October 21, 2017
Emily Bronte: Same and SingularOn this day in 1848 Emily Bronte died at the age of thirty. Of all the death and drama in the Bronte household over the surrounding eight months -- events which now stand as famous and poignant as any in the Bronte novels -- none seems to impress or import more than Emily's. In September, thirty-one-year-old Branwell had died in his exuberant manner, the last stages of his dissolution and tuberculosis expressed in delirium tremens cursing and despair. The following May, twenty-nine-year-old Anne would die in her co-operative, affirmative manner, also of tuberculosis. Squeezed between the two, also tuberculosis but typically as if on her own mysterious terms, came Emily's death.
Charlotte described Emily as having a "powerful and peculiar" character in life, one which inspired "an anguish of wonder and love" in death. She never left the house after Branwell's death, never spoke of her condition or allowed others to, never gave up her work routine even on the last day, never allowed a doctor until literally the eleventh hour -- telling Charlotte just before noon, "If you will send for a doctor, I will see him now," and then dying at two o'clock. This was the same sort of scoff Emily had given fame some months earlier when, as the first waves of admiration and protest were arriving over Wuthering Heights, she refused to accompany her sisters on their historic trip to their London publishers to disclose the true identity of "Currer, Ellis and Acton Bell."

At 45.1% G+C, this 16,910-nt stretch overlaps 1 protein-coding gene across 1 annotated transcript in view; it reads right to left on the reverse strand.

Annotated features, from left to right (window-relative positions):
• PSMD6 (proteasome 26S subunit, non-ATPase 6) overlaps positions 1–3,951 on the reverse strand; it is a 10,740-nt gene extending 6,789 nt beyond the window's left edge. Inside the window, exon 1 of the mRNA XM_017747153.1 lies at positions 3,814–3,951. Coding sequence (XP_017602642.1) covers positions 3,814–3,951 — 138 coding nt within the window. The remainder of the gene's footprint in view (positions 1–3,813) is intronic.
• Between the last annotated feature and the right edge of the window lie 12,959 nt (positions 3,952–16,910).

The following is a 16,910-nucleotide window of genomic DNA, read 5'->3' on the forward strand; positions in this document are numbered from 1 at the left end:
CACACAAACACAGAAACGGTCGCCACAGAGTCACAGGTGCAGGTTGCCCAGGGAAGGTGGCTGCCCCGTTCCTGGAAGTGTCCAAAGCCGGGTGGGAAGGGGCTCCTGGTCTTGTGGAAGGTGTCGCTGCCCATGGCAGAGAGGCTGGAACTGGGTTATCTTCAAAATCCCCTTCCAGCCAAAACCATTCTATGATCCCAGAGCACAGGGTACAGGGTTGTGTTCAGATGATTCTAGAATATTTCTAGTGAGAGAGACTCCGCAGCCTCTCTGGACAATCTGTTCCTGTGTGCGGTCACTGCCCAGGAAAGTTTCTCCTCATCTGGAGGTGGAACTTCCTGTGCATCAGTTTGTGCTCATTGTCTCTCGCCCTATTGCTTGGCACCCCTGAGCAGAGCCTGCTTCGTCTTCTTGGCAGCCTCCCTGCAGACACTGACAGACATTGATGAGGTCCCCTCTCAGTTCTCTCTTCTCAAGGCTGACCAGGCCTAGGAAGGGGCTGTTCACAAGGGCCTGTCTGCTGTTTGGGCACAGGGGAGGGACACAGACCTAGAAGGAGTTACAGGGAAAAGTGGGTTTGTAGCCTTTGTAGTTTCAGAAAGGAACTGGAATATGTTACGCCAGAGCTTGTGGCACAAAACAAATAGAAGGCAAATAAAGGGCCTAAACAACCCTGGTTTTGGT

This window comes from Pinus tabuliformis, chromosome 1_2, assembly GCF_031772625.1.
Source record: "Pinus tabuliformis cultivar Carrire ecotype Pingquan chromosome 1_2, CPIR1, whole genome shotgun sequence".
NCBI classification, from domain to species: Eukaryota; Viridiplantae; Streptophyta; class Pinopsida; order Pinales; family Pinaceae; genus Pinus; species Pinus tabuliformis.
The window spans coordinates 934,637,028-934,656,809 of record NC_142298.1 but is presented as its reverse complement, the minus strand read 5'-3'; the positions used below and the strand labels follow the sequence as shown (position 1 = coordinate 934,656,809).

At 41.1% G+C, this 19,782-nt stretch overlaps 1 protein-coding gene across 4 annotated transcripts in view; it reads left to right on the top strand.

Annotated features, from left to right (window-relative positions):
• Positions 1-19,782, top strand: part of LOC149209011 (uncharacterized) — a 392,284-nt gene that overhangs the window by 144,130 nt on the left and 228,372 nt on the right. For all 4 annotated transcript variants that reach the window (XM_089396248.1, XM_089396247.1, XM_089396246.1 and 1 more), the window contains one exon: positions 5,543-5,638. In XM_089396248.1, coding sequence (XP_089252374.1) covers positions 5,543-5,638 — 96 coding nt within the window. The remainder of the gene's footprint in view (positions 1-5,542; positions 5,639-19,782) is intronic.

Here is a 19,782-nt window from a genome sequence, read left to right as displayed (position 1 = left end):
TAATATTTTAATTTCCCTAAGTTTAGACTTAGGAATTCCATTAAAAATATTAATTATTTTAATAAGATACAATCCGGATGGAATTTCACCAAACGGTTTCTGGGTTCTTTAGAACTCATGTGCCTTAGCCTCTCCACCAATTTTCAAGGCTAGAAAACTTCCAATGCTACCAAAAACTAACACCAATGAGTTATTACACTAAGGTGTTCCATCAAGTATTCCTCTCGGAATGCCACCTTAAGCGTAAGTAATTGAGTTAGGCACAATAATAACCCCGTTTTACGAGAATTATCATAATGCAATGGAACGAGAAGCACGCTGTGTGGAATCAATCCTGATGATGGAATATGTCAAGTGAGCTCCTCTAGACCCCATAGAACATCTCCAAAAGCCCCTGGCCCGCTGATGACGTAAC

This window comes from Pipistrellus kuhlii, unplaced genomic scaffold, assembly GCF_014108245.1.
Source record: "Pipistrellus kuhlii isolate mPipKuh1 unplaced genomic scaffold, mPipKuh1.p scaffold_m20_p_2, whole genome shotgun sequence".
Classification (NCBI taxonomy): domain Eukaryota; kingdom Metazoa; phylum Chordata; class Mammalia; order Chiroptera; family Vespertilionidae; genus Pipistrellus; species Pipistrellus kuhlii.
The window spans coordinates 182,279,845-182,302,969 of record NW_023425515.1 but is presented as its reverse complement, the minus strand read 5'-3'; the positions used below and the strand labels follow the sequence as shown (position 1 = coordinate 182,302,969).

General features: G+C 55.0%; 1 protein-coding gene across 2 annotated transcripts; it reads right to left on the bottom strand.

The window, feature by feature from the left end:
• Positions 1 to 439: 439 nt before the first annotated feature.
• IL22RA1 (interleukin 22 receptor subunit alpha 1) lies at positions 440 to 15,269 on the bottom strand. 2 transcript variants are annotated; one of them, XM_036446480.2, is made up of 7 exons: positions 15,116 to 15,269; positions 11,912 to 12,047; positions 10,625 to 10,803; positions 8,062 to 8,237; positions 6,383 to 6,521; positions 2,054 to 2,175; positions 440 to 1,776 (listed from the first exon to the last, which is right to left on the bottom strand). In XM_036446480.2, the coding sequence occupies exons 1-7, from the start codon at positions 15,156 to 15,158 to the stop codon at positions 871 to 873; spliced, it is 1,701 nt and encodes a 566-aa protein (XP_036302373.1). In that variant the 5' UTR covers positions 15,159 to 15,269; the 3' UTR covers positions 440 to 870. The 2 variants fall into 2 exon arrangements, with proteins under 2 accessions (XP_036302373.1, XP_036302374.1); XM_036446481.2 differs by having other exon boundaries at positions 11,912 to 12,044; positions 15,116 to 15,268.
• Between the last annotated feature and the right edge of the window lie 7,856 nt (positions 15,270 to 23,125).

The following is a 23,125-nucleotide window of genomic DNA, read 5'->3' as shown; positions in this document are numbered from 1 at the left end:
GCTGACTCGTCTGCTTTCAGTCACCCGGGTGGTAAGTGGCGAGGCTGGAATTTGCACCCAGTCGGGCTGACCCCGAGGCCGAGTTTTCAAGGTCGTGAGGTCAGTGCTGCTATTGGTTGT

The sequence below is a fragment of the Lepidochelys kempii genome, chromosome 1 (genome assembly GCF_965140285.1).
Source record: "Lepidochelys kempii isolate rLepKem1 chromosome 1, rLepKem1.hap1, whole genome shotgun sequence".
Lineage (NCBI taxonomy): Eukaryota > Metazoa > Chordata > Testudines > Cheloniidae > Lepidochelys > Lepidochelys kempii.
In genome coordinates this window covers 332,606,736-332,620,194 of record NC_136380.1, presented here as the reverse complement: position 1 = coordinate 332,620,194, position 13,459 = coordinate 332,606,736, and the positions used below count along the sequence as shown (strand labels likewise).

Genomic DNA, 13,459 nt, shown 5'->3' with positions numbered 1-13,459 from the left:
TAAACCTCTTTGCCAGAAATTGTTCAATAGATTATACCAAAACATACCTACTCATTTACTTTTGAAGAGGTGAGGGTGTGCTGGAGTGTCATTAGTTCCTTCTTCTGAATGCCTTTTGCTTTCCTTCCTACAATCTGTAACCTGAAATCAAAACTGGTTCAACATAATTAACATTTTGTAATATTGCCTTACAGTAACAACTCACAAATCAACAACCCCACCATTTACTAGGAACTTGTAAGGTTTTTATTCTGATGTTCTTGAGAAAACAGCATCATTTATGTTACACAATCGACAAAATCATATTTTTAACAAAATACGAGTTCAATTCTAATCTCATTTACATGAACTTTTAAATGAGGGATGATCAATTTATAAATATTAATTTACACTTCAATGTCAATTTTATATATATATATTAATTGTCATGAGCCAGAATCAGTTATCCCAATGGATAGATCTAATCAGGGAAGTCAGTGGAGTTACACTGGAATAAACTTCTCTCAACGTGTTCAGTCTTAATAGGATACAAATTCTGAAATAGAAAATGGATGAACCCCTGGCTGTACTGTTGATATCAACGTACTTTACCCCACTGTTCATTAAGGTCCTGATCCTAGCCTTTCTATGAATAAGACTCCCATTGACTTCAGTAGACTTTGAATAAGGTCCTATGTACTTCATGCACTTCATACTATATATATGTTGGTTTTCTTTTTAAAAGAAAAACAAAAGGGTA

Only the family and servants were in the funeral procession -- and Emily's dog, who had sat in the Bronte pew during the service, and would sit and howl by Emily's door for a week afterwards. Writing about all this in a letter on Christmas Day, Charlotte tried not to hear Emily's constant "deep hollow cough," and to bite her tongue: "So I will not ask why Emily was torn from us in the fullness of our attachment, rooted up in the prime of her own days. . . why her existence now lies like a field of green corn trodden down.... I will only say, sweet is rest after labour and calm after tempest, and repeat again and again that Emily knows that now."
Although Charlotte was no Nelly Dean, that might sound like it. In the middle of Wuthering Heights Nelly looks on in head-shaking wonder as the dying Catherine overwhelms Heathcliff with thwarted passion: "'I wish I could hold you,' she continued, bitterly, 'till we were both dead! I shouldn't care what you suffered. I care nothing for your sufferings. Why shouldn't you suffer? I do!'" Perhaps the better parallel is Lockwood at the end, mulling over the row of three headstones in the kirk -- Catherine's, Edgar's, Heathcliff's -- in various states of reclamation by heather and moss:
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